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Paris Olympics flame lit in ancient-inspired ceremony, starting torch relay from Greece to France

WorldParis Olympics flame lit in ancient-inspired ceremony, starting torch relay from Greece to France


The priestess keeper of the fire, known as the Hestiada, then takes the flame in an urn to the ancient stadium at Olympia, where it is given to the first torchbearer along with an olive branch, symbolizing peace.

That first torchbearer will be Olympic rowing champion Stefanos Ntouskos, who will receive the flame at the edge of the ancient Olympic stadium for the start of a relay through Greece.

It will then be handed over to Paris Games organizers in Athens later this month before it departs for France on board a three-masted ship, the Belem.

The Olympic flame will arrive in the Mediterranean port city Marseille on May 8, with up to 150,000 people expected at a ceremony before the French leg of the relay begins.

Marseille, founded by the Greek settlers of Phocaea around 600 B.C., will host the sailing competitions.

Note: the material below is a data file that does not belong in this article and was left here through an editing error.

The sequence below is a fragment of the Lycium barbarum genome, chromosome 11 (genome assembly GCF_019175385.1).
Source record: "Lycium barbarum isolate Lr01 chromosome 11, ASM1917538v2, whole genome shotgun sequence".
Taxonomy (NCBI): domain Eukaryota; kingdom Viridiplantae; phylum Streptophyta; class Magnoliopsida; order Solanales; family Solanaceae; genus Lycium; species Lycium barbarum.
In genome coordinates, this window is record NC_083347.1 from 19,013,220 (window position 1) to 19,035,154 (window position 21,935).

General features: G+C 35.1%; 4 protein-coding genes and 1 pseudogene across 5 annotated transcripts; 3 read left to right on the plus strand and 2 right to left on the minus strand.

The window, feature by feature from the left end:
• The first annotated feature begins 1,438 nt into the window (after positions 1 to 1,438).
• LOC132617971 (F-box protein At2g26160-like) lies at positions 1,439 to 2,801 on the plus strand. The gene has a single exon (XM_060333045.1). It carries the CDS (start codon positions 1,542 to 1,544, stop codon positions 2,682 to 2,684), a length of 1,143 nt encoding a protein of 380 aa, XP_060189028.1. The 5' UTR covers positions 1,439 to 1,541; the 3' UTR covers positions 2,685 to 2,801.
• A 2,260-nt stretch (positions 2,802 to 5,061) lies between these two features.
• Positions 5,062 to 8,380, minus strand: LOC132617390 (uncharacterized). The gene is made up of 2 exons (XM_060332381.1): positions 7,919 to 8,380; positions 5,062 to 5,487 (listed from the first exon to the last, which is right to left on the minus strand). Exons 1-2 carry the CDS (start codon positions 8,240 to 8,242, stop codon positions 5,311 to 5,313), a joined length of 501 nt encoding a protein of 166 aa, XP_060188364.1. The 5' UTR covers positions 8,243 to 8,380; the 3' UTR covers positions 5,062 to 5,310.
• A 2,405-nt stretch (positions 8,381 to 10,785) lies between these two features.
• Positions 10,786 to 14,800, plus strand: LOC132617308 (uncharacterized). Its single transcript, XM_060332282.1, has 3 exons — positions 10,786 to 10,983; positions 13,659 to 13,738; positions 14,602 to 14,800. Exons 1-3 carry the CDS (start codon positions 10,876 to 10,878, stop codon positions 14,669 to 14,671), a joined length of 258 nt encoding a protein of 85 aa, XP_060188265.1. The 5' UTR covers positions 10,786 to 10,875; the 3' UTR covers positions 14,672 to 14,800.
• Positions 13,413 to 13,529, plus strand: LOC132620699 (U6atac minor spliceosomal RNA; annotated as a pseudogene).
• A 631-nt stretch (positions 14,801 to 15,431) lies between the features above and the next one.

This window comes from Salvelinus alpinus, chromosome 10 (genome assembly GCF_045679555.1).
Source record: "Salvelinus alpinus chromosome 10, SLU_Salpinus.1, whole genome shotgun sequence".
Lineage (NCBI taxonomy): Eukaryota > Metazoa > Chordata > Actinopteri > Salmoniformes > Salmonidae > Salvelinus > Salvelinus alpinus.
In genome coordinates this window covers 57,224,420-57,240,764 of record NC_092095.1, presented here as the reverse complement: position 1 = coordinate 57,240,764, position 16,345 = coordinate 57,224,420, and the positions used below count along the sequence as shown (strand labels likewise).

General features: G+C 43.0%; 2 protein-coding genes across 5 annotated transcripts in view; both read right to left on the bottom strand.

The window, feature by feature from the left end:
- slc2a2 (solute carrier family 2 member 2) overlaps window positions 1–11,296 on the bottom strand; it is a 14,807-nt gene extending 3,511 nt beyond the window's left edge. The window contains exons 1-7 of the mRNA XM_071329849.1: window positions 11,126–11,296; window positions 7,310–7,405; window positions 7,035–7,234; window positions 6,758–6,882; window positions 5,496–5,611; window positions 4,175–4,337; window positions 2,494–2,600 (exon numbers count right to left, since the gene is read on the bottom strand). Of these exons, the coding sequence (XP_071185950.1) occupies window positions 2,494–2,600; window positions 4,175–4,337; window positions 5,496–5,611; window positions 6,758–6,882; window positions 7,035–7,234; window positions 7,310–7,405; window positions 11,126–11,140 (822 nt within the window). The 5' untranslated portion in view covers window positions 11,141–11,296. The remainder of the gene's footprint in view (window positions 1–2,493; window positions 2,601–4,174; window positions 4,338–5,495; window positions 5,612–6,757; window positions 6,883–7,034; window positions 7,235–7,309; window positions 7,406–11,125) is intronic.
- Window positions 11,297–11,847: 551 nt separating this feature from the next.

The French torch relay will last 68 days. It will culminate with the lighting of the Olympic flame at the Games’ opening ceremony on July 26.

The ancient games date to 776 B.C., and they were hugely popular, carrying on until they were banned in A.D. 393 by Theodosius I, a Christian emperor, who considered the whole business part of a pagan cult.

Much of the modern pageantry didn’t happen then — there was no torch relay, for example — while back then Olympic competitors had to perform naked. Wrestling is still an Olympic sport, but competitors are no longer covered in olive oil.

Nor does warfare get in the way, as it did in 480 B.C. when a Persian army invaded, but Greek city-states had a hard time recruiting soldiers because many were more keen on attending or taking part in the games.

Back then women couldn’t take part, nor even attend the tournament. One enterprising Spartan princess, Kyniska, exploited a loophole by claiming a victory wreath in 396 and 392 B.C. because she was the owner of a winning chariot.

These days, too many false starts can get a runner disqualified — in ancient Greece you could face corporal punishment.



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